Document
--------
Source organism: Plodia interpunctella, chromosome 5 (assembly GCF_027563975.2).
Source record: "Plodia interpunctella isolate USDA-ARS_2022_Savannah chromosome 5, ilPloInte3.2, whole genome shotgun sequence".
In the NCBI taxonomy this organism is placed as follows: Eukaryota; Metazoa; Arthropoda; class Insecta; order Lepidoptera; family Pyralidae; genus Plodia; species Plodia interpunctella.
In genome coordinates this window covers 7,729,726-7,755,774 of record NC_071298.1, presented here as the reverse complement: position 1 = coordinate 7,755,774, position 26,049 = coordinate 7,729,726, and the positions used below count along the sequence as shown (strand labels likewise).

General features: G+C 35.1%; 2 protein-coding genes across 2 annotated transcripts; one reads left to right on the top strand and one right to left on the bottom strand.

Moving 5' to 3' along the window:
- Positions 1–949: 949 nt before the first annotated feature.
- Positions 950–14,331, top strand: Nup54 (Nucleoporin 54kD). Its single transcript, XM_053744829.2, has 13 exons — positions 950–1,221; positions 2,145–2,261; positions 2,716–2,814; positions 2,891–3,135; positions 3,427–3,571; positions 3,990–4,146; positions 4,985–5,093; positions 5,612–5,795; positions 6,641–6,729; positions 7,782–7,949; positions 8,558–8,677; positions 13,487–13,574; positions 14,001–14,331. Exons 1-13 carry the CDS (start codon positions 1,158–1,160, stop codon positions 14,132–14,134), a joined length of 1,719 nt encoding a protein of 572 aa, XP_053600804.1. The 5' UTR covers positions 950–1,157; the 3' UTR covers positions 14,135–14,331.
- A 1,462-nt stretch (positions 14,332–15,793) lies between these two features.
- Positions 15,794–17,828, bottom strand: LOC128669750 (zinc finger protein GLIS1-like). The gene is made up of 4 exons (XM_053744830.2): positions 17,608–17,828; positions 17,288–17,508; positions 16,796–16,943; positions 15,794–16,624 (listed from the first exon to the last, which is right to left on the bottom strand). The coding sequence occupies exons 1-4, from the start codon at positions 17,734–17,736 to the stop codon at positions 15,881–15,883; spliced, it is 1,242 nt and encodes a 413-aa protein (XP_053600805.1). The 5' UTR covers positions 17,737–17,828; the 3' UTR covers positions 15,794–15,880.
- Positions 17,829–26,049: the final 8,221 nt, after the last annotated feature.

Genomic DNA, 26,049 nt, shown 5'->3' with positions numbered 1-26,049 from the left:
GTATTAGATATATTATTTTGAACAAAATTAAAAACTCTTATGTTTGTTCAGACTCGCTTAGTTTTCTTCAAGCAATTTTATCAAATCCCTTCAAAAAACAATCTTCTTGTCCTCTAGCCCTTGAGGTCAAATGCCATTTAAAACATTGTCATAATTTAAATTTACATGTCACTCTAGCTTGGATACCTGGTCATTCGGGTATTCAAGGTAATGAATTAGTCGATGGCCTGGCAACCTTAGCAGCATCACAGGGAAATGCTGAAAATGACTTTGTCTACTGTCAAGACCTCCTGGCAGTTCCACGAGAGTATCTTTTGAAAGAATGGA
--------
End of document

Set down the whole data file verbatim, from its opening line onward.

Source organism: Plodia interpunctella, chromosome 5 (assembly GCF_027563975.2).
Source record: "Plodia interpunctella isolate USDA-ARS_2022_Savannah chromosome 5, ilPloInte3.2, whole genome shotgun sequence".
In the NCBI taxonomy this organism is placed as follows: Eukaryota; Metazoa; Arthropoda; class Insecta; order Lepidoptera; family Pyralidae; genus Plodia; species Plodia interpunctella.
In genome coordinates this window covers 7,729,726-7,755,774 of record NC_071298.1, presented here as the reverse complement: position 1 = coordinate 7,755,774, position 26,049 = coordinate 7,729,726, and the positions used below count along the sequence as shown (strand labels likewise).

General features: G+C 35.1%; 2 protein-coding genes across 2 annotated transcripts; one reads left to right on the top strand and one right to left on the bottom strand.

Moving 5' to 3' along the window:
- Positions 1–949: 949 nt before the first annotated feature.
- Positions 950–14,331, top strand: Nup54 (Nucleoporin 54kD). Its single transcript, XM_053744829.2, has 13 exons — positions 950–1,221; positions 2,145–2,261; positions 2,716–2,814; positions 2,891–3,135; positions 3,427–3,571; positions 3,990–4,146; positions 4,985–5,093; positions 5,612–5,795; positions 6,641–6,729; positions 7,782–7,949; positions 8,558–8,677; positions 13,487–13,574; positions 14,001–14,331. Exons 1-13 carry the CDS (start codon positions 1,158–1,160, stop codon positions 14,132–14,134), a joined length of 1,719 nt encoding a protein of 572 aa, XP_053600804.1. The 5' UTR covers positions 950–1,157; the 3' UTR covers positions 14,135–14,331.
- A 1,462-nt stretch (positions 14,332–15,793) lies between these two features.
- Positions 15,794–17,828, bottom strand: LOC128669750 (zinc finger protein GLIS1-like). The gene is made up of 4 exons (XM_053744830.2): positions 17,608–17,828; positions 17,288–17,508; positions 16,796–16,943; positions 15,794–16,624 (listed from the first exon to the last, which is right to left on the bottom strand). The coding sequence occupies exons 1-4, from the start codon at positions 17,734–17,736 to the stop codon at positions 15,881–15,883; spliced, it is 1,242 nt and encodes a 413-aa protein (XP_053600805.1). The 5' UTR covers positions 17,737–17,828; the 3' UTR covers positions 15,794–15,880.
- Positions 17,829–26,049: the final 8,221 nt, after the last annotated feature.

Genomic DNA, 26,049 nt, shown 5'->3' with positions numbered 1-26,049 from the left:
GTATTAGATATATTATTTTGAACAAAATTAAAAACTCTTATGTTTGTTCAGACTCGCTTAGTTTTCTTCAAGCAATTTTATCAAATCCCTTCAAAAAACAATCTTCTTGTCCTCTAGCCCTTGAGGTCAAATGCCATTTAAAACATTGTCATAATTTAAATTTACATGTCACTCTAGCTTGGATACCTGGTCATTCGGGTATTCAAGGTAATGAATTAGTCGATGGCCTGGCAACCTTAGCAGCATCACAGGGAAATGCTGAAAATGACTTTGTCTACTGTCAAGACCTCCTGGCAGTTCCACGAGAGTATCTTTTGAAAGAATGGA